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The rate at which coronavirus is spreading locally continued to fall from its post-holiday heights on Monday.

The Bear River Health District reported only 16 newly confirmed cases of the virus on Monday, though daily cases typically dip at the beginning of the week because fewer people getting tested over the weekends. The three-county district saw an average of only 52 new cases a day over the past seven days, however. That’s down from an average of 62 new daily cases on Feb. 8 and the six days prior.

Of the tests performed over the past seven days in the district, 17.62% have come back positive. That figure reached heights of over 35% in the first weeks of January. The state overall reported 14.1% positivity.

Consistent with the general trend over the pandemic, most of the new cases have been reported in Cache County. Over the past seven days, Cache has averaged 38 new cases a day, while Box Elder has averaged about 12. Rich County averaged 0.4 new cases per day over the same period.

While Cache County has reported three times as many coronavirus infections as the smaller Box Elder County, the latter has reported 41 COVID-19 deaths over the course of the pandemic, compared to Cache’s 31. According to health officials, this may be due to multiple factors, but Cache County’s younger overall population and lower prevalence of conditions that often complicate COVID-19 likely play a role.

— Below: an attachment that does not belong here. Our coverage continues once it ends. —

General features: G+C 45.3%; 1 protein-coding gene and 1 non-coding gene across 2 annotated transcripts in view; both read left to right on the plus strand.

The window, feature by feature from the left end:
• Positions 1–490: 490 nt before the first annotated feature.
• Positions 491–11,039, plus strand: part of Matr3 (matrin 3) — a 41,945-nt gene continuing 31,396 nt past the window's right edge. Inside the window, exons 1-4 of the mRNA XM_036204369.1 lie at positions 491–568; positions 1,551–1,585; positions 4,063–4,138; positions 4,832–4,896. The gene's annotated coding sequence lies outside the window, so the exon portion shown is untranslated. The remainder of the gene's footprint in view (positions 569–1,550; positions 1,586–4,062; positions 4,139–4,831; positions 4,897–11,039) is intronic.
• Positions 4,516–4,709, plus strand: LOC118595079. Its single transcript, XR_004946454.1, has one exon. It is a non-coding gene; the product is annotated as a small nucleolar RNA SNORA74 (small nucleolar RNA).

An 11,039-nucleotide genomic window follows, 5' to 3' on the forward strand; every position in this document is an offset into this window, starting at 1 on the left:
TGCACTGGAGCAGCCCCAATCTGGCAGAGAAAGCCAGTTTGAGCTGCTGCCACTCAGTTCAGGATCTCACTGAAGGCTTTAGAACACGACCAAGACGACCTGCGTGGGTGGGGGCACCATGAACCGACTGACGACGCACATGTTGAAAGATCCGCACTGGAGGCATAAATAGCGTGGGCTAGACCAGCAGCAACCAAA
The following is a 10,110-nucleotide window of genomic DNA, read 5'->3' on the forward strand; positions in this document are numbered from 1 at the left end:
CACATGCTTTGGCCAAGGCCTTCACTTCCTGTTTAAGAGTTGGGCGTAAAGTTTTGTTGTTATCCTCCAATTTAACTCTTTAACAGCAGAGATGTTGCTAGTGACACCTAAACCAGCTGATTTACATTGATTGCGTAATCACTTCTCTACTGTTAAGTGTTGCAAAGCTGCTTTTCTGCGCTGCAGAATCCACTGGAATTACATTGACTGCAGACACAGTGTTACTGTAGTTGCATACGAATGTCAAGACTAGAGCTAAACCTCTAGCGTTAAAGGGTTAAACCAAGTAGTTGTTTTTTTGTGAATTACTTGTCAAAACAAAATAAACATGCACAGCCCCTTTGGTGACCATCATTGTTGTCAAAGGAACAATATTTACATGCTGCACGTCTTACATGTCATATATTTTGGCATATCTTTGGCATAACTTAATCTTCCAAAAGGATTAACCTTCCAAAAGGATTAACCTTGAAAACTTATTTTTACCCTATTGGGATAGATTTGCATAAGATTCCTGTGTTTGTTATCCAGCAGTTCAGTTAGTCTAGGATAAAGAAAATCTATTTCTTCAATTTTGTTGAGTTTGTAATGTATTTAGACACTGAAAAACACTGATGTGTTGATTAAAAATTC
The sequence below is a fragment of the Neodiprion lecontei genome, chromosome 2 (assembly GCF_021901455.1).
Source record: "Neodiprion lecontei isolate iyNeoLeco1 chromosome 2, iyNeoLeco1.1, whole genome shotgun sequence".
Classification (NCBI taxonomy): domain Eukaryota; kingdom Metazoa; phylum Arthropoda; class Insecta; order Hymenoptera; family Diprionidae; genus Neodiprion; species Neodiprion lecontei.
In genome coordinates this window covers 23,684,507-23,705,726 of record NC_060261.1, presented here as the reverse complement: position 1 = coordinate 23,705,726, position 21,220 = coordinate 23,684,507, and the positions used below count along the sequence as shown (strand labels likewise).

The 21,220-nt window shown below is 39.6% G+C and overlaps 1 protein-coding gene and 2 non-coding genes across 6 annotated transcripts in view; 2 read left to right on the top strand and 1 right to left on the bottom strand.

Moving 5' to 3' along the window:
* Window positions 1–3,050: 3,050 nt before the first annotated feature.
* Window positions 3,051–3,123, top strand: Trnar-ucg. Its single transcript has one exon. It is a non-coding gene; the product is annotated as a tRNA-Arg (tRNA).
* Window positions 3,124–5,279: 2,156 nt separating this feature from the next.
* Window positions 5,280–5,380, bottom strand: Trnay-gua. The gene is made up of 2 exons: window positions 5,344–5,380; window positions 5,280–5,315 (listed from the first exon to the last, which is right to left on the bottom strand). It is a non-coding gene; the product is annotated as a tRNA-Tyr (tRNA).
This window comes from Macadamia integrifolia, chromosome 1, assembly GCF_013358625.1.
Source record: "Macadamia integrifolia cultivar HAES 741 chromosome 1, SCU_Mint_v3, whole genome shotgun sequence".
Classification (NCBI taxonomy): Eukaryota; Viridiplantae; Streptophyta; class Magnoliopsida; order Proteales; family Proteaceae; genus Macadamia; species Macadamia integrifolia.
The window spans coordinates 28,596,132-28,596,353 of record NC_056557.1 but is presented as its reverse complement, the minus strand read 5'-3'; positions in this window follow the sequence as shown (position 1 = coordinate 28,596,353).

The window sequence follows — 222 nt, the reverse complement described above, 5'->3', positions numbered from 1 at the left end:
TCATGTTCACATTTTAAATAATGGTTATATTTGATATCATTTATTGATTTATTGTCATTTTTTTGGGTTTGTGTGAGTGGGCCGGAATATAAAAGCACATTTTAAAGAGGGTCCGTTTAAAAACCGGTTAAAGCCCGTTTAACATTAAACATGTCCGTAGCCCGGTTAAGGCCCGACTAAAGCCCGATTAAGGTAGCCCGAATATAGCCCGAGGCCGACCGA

Deaths per capita in both Box Elder and Cache remain comparatively low, however. Only five states are reporting fewer COVID-19 deaths per capita than Utah, where there have been 56 per 100,000 residents as of Monday. Meanwhile, Cache County is reporting 11 and Box Elder reports 20 per 100,000 residents.

Following state guidelines, the Bear River Health Department is currently vaccinating individuals 70 and older, K-12 educators and staff, health care providers and first responders. The next stage in Utah’s vaccine rollout is set to begin Monday, March 1, when people between 65 and 69 as well as anyone 18 or older with certain high COVID-risk medical conditions will become eligible.

BRHD smoothed out a vaccination snag it ran into last week when people taking advantage of unexpected extra doses weren’t always cancelling prior vaccination appointments, leading to full clinics on paper but several no-shows. When health officials realized what was happening, on Friday they asked people to bump up their appointments if possible to avoid wasting any of the temperature-sensitive vaccine that had already been pulled from the freezer in anticipation of the number of people scheduled for last week’s clinics. The open slots filled quickly, according to Gov. Spencer Cox.

BRHD spokesperson Josh Greer said that the department’s vaccine clinics have been busy, but appointments are starting to slow down to the point where the department would probably be ready to move on to the next stage of the rollout, if the governor allowed it.

“We’re ready,” Greer told The Herald Journal on Friday. “If he was to allow us to move to that population earlier than March 1, we would be ready. And I think that we’ve offered the vaccine to our current priority group, they’ve taken advantage of it, but I think we’re running out of takers at this point. So we’re definitely ready.”

For more information on BRHD’s vaccine clinics, visit brhd.org/covid-19/vaccine-information.

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